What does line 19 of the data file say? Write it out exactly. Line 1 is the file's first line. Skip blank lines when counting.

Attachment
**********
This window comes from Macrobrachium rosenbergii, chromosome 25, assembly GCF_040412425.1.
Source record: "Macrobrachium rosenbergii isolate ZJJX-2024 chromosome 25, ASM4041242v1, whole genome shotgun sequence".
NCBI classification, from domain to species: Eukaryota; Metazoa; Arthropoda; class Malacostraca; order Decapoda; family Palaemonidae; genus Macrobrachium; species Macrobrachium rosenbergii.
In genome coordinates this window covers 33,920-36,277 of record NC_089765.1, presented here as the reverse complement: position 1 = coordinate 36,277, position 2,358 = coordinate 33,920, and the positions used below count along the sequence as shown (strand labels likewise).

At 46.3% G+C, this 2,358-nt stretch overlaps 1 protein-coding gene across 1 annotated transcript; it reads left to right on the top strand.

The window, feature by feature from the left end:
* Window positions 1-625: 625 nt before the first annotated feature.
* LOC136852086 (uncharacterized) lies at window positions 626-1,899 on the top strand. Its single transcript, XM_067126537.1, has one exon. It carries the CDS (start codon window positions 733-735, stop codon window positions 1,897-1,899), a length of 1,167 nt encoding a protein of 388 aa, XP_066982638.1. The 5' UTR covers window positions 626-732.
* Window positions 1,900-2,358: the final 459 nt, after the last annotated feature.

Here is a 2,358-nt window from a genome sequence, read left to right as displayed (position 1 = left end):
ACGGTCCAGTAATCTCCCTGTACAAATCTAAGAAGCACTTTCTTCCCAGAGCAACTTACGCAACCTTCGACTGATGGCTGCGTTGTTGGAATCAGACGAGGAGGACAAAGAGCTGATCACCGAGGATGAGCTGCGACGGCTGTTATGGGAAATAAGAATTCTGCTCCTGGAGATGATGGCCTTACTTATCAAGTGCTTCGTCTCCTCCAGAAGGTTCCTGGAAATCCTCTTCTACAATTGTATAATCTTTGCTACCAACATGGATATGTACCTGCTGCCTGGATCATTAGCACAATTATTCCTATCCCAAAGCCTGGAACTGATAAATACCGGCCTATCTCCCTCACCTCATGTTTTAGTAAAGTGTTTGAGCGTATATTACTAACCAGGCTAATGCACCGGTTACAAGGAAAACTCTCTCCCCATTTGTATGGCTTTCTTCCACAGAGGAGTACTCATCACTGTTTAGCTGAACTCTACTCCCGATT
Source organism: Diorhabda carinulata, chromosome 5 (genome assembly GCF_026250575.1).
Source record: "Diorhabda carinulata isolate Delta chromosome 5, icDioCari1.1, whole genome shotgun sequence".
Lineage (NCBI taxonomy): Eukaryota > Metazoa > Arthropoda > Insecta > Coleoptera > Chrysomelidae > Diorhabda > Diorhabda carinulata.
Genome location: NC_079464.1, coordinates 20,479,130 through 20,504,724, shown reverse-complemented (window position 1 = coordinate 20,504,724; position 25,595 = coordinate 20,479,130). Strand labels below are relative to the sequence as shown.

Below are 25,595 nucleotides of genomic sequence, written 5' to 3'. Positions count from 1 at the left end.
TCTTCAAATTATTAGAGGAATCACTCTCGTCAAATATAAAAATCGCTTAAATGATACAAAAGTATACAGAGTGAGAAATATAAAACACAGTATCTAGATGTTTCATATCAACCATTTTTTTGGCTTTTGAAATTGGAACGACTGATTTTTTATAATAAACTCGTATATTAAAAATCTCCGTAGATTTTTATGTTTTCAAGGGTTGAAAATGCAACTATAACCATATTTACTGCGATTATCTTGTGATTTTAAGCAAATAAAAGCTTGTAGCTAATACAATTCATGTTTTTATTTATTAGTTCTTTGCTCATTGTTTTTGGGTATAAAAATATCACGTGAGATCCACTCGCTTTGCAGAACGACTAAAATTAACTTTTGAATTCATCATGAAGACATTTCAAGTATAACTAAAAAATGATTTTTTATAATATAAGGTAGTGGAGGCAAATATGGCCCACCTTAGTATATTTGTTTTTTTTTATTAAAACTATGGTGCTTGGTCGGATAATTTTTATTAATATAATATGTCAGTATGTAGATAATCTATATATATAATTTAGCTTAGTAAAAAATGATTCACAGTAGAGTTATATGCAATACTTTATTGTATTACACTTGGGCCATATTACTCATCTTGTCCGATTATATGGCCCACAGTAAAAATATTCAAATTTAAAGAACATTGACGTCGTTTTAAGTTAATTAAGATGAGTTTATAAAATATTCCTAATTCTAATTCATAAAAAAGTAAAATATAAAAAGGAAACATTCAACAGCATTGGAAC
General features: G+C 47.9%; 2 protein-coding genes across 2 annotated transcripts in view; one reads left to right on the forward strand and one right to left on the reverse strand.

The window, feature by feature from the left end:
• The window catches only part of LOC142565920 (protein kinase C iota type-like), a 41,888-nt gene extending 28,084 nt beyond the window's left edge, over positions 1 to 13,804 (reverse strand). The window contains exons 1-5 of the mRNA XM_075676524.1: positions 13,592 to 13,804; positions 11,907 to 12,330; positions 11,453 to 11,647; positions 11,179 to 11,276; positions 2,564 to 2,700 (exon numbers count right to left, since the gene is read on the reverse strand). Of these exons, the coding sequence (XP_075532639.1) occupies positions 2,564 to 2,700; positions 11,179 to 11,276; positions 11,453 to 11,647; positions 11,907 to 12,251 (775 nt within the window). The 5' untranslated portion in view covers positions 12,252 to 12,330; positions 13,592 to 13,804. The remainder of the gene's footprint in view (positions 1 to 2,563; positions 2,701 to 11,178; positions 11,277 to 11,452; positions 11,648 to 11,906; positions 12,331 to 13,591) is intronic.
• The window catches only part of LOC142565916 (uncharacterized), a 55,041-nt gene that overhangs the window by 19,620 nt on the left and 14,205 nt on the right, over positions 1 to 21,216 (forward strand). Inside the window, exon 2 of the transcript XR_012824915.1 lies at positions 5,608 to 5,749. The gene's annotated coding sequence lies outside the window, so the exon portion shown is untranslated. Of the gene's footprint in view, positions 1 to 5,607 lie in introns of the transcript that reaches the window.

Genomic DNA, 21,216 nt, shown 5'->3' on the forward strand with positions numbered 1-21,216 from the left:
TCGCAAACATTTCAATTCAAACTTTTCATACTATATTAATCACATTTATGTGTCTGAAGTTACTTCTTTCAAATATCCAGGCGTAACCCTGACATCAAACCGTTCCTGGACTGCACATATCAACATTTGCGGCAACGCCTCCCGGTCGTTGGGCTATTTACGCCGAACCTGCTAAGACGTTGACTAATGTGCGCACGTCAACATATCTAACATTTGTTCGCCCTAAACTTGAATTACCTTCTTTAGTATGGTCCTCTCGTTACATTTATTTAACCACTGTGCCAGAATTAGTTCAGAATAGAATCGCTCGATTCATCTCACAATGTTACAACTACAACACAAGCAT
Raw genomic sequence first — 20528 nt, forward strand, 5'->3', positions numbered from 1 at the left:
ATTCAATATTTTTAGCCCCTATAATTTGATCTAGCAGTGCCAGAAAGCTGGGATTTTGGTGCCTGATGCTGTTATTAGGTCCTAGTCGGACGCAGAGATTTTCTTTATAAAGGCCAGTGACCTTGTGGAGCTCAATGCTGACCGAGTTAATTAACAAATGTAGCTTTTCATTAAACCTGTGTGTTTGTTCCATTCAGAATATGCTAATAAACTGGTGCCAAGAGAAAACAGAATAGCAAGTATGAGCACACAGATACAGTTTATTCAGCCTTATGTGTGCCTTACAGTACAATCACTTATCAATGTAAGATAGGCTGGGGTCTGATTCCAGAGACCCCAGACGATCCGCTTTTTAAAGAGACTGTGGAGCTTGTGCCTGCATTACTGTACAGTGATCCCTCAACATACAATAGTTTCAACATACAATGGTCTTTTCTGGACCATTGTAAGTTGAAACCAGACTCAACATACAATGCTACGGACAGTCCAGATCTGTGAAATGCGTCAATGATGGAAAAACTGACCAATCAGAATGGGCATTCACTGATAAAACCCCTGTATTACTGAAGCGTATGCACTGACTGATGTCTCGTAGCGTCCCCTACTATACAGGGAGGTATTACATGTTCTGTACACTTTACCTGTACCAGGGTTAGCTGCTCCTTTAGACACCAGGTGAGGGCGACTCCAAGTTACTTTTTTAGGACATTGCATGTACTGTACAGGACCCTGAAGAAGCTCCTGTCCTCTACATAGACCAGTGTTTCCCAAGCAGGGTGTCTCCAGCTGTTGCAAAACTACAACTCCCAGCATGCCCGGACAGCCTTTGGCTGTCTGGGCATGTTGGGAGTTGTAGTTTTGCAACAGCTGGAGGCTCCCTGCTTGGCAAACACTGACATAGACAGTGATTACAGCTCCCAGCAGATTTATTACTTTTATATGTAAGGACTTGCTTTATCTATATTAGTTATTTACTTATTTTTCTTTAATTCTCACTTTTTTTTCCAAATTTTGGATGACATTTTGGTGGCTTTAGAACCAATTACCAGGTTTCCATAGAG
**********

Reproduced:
The window, feature by feature from the left end: